Chemistry - 04.03.2019
Could smart tattoos soon monitor your health?
Could smart tattoos soon monitor your health?
What do you get when you cross an engineer, a tattooist, and a dash of creativity? Smart tattoos, of course! It was exciting to see the concept played out on real skin at the Imperial Late - and our guests thought so too. Rosalia Moreddu Department of Chemical Engineering Artistic and scientific minds alike crowded to see tattooist Emma Wilkinson create an inky image of Imperial's very own Queen's Tower during February's Imperial Late.

Chemistry - Materials Science - 01.03.2019
Spider silk could be used as robotic muscle
Spider silk could be used as robotic muscle
Unusual property of the ultrastrong material could be harnessed for twisting or pulling motions. Spider silk, already known as one of the strongest materials for its weight, turns out to have another unusual property that might lead to new kinds of artificial muscles or robotic actuators, researchers have found.

Environment - Chemistry - 26.02.2019
KU Leuven scientists crack the code for affordable, eco-friendly hydrogen gas
KU Leuven scientists crack the code for affordable, eco-friendly hydrogen gas
Bioscience engineers at KU Leuven have created a solar panel that produces hydrogen gas from moisture in the air. After ten years of development, the panel can now produce 250 litres per day - a world record, according to the researchers. Twenty of these solar panels could provide electricity and heat for one family for an entire year.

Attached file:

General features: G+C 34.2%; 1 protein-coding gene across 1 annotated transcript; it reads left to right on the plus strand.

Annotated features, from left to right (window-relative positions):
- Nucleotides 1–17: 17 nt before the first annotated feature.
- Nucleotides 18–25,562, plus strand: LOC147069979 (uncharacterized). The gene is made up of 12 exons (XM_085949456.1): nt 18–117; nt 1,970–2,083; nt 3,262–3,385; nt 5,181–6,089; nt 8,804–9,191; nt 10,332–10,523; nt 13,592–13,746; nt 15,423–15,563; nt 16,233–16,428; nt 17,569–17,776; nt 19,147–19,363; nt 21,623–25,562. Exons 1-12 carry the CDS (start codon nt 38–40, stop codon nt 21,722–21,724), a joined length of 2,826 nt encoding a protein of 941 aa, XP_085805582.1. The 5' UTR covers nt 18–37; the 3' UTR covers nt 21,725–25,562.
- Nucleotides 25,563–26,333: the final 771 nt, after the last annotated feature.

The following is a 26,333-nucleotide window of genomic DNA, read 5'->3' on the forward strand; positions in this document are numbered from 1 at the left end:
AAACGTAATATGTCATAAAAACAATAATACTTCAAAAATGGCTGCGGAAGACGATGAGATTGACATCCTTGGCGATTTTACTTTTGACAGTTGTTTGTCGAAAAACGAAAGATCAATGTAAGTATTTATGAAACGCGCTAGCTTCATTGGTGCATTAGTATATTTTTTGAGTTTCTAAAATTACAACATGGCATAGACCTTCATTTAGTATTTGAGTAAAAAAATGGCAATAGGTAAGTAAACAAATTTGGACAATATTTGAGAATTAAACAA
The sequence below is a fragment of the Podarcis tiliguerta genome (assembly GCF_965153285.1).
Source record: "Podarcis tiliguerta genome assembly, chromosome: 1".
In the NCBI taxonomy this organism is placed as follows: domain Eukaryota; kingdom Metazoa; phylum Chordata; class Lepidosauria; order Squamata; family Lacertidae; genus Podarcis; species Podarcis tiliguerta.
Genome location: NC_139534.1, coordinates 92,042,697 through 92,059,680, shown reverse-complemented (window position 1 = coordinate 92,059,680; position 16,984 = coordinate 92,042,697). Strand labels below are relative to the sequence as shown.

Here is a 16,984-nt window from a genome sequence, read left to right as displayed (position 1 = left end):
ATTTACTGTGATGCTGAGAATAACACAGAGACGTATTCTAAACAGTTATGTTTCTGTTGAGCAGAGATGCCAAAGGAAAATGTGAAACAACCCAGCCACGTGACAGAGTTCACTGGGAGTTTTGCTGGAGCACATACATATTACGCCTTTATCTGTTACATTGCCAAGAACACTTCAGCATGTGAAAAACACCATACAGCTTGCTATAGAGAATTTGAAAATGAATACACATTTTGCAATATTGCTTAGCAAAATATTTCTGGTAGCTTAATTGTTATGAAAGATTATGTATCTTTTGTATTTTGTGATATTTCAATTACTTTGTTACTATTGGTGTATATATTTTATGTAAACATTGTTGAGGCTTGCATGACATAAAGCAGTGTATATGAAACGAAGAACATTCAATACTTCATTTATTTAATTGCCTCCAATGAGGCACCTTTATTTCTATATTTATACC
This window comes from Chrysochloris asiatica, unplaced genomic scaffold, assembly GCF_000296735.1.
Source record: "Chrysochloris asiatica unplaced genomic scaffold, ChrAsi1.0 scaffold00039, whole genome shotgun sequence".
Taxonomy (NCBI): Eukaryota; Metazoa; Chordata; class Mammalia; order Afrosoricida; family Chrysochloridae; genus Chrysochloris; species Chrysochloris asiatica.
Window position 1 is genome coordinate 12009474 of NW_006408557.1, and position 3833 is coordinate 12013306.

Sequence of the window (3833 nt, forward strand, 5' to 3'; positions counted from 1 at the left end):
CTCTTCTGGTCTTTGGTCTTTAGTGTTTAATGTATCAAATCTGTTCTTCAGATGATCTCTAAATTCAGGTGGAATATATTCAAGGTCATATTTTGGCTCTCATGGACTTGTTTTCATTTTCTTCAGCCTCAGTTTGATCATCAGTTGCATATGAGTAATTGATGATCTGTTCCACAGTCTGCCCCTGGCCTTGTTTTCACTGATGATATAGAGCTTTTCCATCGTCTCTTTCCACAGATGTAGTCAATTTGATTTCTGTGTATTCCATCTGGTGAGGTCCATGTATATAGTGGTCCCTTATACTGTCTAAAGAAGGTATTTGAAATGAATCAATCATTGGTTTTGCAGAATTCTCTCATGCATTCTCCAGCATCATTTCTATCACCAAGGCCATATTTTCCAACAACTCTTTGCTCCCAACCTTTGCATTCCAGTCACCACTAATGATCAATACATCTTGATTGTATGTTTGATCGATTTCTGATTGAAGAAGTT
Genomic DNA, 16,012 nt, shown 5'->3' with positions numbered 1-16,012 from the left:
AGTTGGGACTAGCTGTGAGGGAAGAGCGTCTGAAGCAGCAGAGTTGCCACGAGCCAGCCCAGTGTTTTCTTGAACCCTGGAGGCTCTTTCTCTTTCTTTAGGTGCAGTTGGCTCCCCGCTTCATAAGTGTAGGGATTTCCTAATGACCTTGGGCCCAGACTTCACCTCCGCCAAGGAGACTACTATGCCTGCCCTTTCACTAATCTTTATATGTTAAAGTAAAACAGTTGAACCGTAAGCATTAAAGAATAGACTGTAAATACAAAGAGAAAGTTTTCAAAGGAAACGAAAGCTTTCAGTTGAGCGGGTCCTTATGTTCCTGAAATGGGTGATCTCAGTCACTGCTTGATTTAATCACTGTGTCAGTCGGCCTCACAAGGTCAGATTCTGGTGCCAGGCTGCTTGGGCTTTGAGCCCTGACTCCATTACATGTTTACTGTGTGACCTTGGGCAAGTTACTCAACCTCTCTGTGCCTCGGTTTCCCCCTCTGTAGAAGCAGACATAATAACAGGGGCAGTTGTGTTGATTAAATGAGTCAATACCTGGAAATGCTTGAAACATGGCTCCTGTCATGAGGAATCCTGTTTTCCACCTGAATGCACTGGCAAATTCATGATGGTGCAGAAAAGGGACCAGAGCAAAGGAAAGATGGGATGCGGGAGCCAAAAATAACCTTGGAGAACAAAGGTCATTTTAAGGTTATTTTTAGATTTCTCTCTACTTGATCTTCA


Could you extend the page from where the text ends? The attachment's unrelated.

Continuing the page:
Physics - Chemistry - 21.02.2019
Quantum dots can spit out clone-like photons
Quantum dots can spit out clone-like photons
System that generates coherent single particles of light could help pave the way for quantum information processors or communications. In the global quest to develop practical computing and communications devices based on the principles of quantum physics, one potentially useful component has proved elusive: a source of individual particles of light with perfectly constant, predictable, and steady characteristics.

Physics - Chemistry - 21.02.2019
Big Data at the Atomic Scale: New Detector Reaches New Frontier in Speed
Big Data at the Atomic Scale: New Detector Reaches New Frontier in Speed
This video provides an overview of the R&D effort to upgrade an electron microscope at Berkeley Lab's Molecular Foundry with a superfast detector, the 4D Camera. The detector, which is linked to a supercomputer at Berkeley Lab via a high-speed data connection, can capture more images at a faster rate, revealing atomic-scale details across much larger areas than was possible before.

Physics - Chemistry - 21.02.2019
ANU at the forefront of ground-breaking solar research
ANU at the forefront of ground-breaking solar research
Scientists at The Australian National University (ANU) have made a fresh series of breakthroughs that could help further revolutionise solar technology - making it more efficient, and more accessible - following major discoveries last year. The team from ANU have been concentrating on the solar cell's skin layer, which is 1,000 times thinner than a human hair, and is used to conduct electricity and protect the solar cell.